Measure C will provide funding that will stay 100% in Lafayette to be used for the maintenance and enhancement of the city's quality of life. Measure C provides for an additional 1% general sales tax for a period of 29 years, providing $3 million annually. A Citizen's Oversight Committee will be established to monitor the measure's revenues and expenditures. The Lafayette Chamber of Commerce supports Measure C.
Passage of Measure C would provide funding to pursue projects in Lafayette that residents have asked for over the past two years via Community Conversations and surveys. The approval of the Measure will also put Lafayette on an equal sales tax revenue basis compared with our neighboring cities and, along with Lafayette residents, the sales tax will be paid by people from other communities who shop in Lafayette. The money will also be used by the City to leverage opportunities for matching funds, grants and private donations as they arise by using the funds from the Measure as seed money.
Q:The City touts its $8 million reserve fund and consistent budget surpluses so why did the City propose a measure for additional tax money?A:
The City does have $8 million in reserves. However, the Council has traditionally earmarked those funds for potential disaster recovery efforts. When a disaster hits an area prone to wildfires and earthquakes, it is not uncommon for the jurisdiction to spend $1 million a day. For this reason, Lafayette maintains a healthy reserve.
It is also true that the City has generated surpluses for the last several years through prudent management and careful budgeting. However, the Sales Tax Revenue Study Committee concluded that, while the City can cover expenses for existing programs with budget surpluses, there is very little additional revenue available for any new projects or programs without reallocating resources from current priorities.
YES. State law gives cities the option to add sales tax increments but also provides limits. In Contra Costa County, the maximum sales tax add-on rate for any jurisdiction may not exceed 2.5 percent above the State rate (i.e., 10%). While this limit would not impede Measure C, it could impact future local sales taxes. Here’s how. If Lafayette voters choose not to approve the Measure C tax now and, in subsequent elections, county-wide agencies such as BART or the local transportation authority are successful with their own county-wide sales tax measures, those other agencies’ new tax rates could entirely “use up” Lafayette’s headroom under the tax cap. In such a case, the higher sales tax increment paid at local stores could be used entirely for County-wide purposes instead of remaining in Lafayette. Lafayette could be prohibited from seeking a higher sales tax rate for itself absent the sunset of an existing tax measure or the enactment of special State legislation.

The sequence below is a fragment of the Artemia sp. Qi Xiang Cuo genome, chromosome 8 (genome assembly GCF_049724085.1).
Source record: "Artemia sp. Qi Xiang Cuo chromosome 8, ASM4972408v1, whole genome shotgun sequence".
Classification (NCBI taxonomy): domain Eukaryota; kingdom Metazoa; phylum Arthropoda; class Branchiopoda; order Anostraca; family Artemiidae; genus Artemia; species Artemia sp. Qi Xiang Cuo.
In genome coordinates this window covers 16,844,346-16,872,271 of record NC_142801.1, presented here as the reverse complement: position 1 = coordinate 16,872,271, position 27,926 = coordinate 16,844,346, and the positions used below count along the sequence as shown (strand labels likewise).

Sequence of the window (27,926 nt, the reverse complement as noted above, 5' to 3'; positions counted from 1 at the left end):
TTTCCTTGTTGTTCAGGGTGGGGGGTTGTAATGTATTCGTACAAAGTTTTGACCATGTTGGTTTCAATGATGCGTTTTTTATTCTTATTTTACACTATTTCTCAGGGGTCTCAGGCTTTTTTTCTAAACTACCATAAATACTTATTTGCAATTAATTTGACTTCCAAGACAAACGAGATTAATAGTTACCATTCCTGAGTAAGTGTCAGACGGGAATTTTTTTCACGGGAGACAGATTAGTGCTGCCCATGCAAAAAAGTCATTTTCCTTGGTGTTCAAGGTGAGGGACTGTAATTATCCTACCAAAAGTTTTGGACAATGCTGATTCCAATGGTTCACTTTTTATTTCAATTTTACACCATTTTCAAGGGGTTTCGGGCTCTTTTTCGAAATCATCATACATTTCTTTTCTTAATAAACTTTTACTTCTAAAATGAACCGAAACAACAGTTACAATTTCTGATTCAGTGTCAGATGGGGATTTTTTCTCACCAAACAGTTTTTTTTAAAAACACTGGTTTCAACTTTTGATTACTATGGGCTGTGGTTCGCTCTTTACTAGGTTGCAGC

Given the limitations of SB566 -- which imposes a maximum add-on sales tax rate of 2.5% -- the Sales Tax Revenue Study Committee recommended that in order to keep as much sales tax as possible specifically for Lafayette uses instead of for countywide purposes that the tax be levied for as much as for as long as possible.
NO. Lafayette employee salaries are currently benchmarked every two years to the median of nine peer cities which guarantees that employees are not paid substantially more or less than employees in similar cities. Furthermore, Lafayette is only one of 10 cities in California that offers a defined contribution retirement plan rather than a defined benefit plan. That means no city employee receives a pension, that the City currently has no unfunded retirement debt, and that none of the sales tax will be used for that purpose.
While the City does have an extensive Hillside Ordinance in place, the City cannot prohibit owners of private parcels from building on their property. Property owners do have certain development rights. A notable example is the gateway parcel across the street from the Oakwood athletic club. Many people do not realize that this 62 acre piece of open space, with its signature oak, is privately owned and not part of EBMUD’s reservoir property holdings – and that it is zoned for single-family housing.
If there are unique opportunities – such as the purchase of a rare piece of open space – that arise before the City has had time to accumulate significant funds, the City may choose to quickly issue a bond because, otherwise, the opportunity could be lost for good. In addition, bonding will allow the City to start on some projects right away so that people can see tangible benefits of the tax sooner, without waiting 5 to 10 years.